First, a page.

During a recent PAGB roundtable with healthcare professional representatives, participants noted the risk averse culture in the NHS, which encourages clinicians to follow rigid and inflexible pathways that result in a transactional relationship with patients. People themselves are also risk averse, often opting to visit the GP ‘just in case’ their symptoms are the sign of a more serious condition.
NHS structures and IT systems also act as barriers to more joined up working, preventing the easy sharing of patient records and supporting referrals between different professionals.
PAGB’s analysis looks at three policy initiatives which would support and empower more people to self care but have not yet been widely implemented. It examines the potential barriers to implementation and highlights case studies where local innovation has overcome these.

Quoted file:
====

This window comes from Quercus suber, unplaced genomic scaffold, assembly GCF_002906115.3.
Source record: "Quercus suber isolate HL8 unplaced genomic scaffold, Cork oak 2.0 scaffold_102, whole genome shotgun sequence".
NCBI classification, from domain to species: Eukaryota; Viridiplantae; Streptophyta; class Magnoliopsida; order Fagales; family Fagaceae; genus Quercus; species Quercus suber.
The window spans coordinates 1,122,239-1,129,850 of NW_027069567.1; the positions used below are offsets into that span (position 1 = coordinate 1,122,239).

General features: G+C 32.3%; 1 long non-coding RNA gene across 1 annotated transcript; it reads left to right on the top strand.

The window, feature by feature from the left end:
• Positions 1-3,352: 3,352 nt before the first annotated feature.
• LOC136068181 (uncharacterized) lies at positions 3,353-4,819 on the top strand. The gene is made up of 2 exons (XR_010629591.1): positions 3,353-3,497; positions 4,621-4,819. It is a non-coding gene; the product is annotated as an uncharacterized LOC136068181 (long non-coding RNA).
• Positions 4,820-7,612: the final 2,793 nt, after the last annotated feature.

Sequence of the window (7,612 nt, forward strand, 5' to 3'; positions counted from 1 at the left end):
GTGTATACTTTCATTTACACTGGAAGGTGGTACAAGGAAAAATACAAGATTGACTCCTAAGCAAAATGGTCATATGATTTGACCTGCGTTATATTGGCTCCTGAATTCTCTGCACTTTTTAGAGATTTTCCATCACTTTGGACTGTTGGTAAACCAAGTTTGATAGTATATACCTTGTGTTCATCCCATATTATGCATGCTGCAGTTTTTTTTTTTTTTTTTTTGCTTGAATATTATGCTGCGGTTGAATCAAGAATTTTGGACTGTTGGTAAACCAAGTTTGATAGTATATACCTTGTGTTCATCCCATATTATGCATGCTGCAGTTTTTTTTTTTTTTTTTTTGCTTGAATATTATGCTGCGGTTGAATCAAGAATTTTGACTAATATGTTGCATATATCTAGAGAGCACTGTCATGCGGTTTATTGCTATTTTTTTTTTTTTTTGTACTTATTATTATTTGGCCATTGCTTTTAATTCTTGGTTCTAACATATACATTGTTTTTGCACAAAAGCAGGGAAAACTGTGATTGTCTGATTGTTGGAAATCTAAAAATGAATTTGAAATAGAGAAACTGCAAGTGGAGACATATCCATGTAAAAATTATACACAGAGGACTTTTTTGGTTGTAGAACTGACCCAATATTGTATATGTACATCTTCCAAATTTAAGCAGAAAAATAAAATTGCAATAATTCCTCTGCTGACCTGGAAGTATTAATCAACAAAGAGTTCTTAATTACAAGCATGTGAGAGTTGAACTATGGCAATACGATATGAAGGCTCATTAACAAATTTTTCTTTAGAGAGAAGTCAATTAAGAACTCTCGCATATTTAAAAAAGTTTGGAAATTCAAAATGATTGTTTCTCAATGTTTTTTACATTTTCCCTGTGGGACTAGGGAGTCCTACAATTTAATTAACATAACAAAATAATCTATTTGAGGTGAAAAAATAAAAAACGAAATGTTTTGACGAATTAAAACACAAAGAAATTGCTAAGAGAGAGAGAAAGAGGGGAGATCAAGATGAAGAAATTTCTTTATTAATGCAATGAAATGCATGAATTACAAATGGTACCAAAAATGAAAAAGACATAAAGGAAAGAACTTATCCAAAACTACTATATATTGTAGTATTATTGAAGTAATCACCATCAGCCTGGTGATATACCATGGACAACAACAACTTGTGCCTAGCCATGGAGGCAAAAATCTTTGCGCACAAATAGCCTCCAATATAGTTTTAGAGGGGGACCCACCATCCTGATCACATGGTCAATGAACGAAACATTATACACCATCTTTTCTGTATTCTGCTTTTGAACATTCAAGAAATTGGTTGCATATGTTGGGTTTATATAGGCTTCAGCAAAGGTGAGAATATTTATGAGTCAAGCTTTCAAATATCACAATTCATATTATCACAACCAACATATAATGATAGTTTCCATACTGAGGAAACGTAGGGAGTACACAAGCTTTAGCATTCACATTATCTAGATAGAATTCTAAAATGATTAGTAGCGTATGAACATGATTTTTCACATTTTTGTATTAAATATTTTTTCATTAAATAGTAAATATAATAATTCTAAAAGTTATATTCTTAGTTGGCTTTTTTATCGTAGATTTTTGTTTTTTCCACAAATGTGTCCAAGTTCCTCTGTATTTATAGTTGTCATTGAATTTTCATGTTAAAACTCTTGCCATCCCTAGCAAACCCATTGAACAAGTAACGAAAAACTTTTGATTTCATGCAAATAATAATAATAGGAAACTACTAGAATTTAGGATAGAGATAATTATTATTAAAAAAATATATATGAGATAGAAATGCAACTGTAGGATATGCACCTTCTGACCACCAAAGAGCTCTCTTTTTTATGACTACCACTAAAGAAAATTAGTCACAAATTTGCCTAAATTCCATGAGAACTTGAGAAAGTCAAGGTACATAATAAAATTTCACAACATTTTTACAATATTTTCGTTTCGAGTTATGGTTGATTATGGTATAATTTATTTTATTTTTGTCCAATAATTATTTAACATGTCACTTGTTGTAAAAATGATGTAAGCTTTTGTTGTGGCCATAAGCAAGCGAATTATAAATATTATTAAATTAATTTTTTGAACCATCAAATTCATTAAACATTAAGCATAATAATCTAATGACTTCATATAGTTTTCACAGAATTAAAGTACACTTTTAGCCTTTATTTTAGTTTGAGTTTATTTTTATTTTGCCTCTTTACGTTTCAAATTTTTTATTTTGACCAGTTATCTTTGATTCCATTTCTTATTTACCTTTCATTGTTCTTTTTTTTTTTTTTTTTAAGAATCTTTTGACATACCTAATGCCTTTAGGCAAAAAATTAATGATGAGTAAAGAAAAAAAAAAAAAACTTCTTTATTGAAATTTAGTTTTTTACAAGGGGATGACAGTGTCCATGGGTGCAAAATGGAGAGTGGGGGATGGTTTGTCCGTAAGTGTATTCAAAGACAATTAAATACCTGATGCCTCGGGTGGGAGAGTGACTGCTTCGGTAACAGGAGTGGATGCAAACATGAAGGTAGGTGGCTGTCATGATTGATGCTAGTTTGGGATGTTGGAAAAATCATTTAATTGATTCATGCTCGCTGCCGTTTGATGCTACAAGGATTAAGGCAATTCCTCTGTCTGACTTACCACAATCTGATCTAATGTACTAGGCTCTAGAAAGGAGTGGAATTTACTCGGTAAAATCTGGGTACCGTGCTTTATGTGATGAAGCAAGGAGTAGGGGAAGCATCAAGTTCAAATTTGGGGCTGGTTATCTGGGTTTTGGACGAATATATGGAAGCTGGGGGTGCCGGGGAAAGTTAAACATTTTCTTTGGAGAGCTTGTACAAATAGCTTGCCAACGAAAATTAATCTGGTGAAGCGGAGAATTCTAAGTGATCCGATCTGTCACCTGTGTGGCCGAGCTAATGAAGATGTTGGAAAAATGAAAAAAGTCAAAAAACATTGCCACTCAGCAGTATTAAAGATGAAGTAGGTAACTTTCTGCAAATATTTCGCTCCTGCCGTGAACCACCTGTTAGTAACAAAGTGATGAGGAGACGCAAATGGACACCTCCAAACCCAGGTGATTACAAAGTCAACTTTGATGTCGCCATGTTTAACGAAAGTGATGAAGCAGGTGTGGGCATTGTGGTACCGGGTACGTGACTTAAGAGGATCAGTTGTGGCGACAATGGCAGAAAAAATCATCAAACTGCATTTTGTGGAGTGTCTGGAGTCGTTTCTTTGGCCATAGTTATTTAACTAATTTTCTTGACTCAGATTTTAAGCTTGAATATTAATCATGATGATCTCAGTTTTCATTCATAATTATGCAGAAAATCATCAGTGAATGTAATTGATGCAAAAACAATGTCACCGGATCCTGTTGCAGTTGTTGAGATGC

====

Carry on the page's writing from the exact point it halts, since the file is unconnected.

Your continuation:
John Smith, PAGB Chief Executive, said:
“The benefits of self care have been widely accepted, supporting people to take responsibility for their own health and wellbeing gives them faster access to advice and effective treatment and reduces unnecessary demand on GP and A&E services. Yet despite this, the NHS has been slow to adopt policies that would support more people to self care.
“It is clear from our analysis that when local healthcare professionals work together, the barriers to self care can be overcome. Renewed effort is needed to expand these areas of best practice across the country so PAGB is calling on the next Government to introduce a National Strategy for Self Care and provide the national leadership needed to unlock behaviour change and empower local areas to maximise opportunities to self care across their populations.”